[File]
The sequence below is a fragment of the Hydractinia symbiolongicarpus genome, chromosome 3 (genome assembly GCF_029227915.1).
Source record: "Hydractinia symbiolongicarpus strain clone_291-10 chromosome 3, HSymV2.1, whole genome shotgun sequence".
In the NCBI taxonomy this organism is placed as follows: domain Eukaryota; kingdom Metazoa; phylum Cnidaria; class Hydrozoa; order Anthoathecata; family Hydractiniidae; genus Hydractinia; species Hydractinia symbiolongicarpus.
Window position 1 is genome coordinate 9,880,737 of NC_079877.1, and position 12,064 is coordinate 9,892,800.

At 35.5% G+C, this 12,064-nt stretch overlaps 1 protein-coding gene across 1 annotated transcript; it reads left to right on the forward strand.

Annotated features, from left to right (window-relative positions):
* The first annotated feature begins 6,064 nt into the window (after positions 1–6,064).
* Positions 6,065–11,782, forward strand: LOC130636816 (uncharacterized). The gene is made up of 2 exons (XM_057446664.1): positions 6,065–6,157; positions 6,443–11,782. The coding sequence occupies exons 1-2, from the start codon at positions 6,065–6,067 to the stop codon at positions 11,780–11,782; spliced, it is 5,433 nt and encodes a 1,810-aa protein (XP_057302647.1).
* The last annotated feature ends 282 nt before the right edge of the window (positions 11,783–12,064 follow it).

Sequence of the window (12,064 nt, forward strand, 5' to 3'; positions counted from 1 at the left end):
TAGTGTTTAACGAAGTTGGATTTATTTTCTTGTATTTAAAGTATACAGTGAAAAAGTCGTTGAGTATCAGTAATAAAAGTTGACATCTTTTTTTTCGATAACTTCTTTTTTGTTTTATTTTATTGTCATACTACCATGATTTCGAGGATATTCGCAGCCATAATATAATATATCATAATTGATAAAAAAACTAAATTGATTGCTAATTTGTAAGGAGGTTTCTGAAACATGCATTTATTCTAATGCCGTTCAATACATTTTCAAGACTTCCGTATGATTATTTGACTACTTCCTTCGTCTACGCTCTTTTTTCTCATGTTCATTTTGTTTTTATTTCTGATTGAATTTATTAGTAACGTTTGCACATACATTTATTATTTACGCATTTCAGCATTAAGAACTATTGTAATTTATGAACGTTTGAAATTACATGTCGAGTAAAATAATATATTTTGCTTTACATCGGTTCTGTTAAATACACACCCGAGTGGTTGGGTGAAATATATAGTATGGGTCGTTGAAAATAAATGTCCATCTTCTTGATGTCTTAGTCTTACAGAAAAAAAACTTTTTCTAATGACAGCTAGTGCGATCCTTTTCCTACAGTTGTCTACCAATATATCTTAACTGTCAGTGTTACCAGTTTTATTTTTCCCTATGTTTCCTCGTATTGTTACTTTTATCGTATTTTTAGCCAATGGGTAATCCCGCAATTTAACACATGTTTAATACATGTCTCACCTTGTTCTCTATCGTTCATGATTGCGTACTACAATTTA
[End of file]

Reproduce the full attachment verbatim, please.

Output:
The sequence below is a fragment of the Hydractinia symbiolongicarpus genome, chromosome 3 (genome assembly GCF_029227915.1).
Source record: "Hydractinia symbiolongicarpus strain clone_291-10 chromosome 3, HSymV2.1, whole genome shotgun sequence".
In the NCBI taxonomy this organism is placed as follows: domain Eukaryota; kingdom Metazoa; phylum Cnidaria; class Hydrozoa; order Anthoathecata; family Hydractiniidae; genus Hydractinia; species Hydractinia symbiolongicarpus.
Window position 1 is genome coordinate 9,880,737 of NC_079877.1, and position 12,064 is coordinate 9,892,800.

At 35.5% G+C, this 12,064-nt stretch overlaps 1 protein-coding gene across 1 annotated transcript; it reads left to right on the forward strand.

Annotated features, from left to right (window-relative positions):
* The first annotated feature begins 6,064 nt into the window (after positions 1–6,064).
* Positions 6,065–11,782, forward strand: LOC130636816 (uncharacterized). The gene is made up of 2 exons (XM_057446664.1): positions 6,065–6,157; positions 6,443–11,782. The coding sequence occupies exons 1-2, from the start codon at positions 6,065–6,067 to the stop codon at positions 11,780–11,782; spliced, it is 5,433 nt and encodes a 1,810-aa protein (XP_057302647.1).
* The last annotated feature ends 282 nt before the right edge of the window (positions 11,783–12,064 follow it).

Sequence of the window (12,064 nt, forward strand, 5' to 3'; positions counted from 1 at the left end):
TAGTGTTTAACGAAGTTGGATTTATTTTCTTGTATTTAAAGTATACAGTGAAAAAGTCGTTGAGTATCAGTAATAAAAGTTGACATCTTTTTTTTCGATAACTTCTTTTTTGTTTTATTTTATTGTCATACTACCATGATTTCGAGGATATTCGCAGCCATAATATAATATATCATAATTGATAAAAAAACTAAATTGATTGCTAATTTGTAAGGAGGTTTCTGAAACATGCATTTATTCTAATGCCGTTCAATACATTTTCAAGACTTCCGTATGATTATTTGACTACTTCCTTCGTCTACGCTCTTTTTTCTCATGTTCATTTTGTTTTTATTTCTGATTGAATTTATTAGTAACGTTTGCACATACATTTATTATTTACGCATTTCAGCATTAAGAACTATTGTAATTTATGAACGTTTGAAATTACATGTCGAGTAAAATAATATATTTTGCTTTACATCGGTTCTGTTAAATACACACCCGAGTGGTTGGGTGAAATATATAGTATGGGTCGTTGAAAATAAATGTCCATCTTCTTGATGTCTTAGTCTTACAGAAAAAAAACTTTTTCTAATGACAGCTAGTGCGATCCTTTTCCTACAGTTGTCTACCAATATATCTTAACTGTCAGTGTTACCAGTTTTATTTTTCCCTATGTTTCCTCGTATTGTTACTTTTATCGTATTTTTAGCCAATGGGTAATCCCGCAATTTAACACATGTTTAATACATGTCTCACCTTGTTCTCTATCGTTCATGATTGCGTACTACAATTTA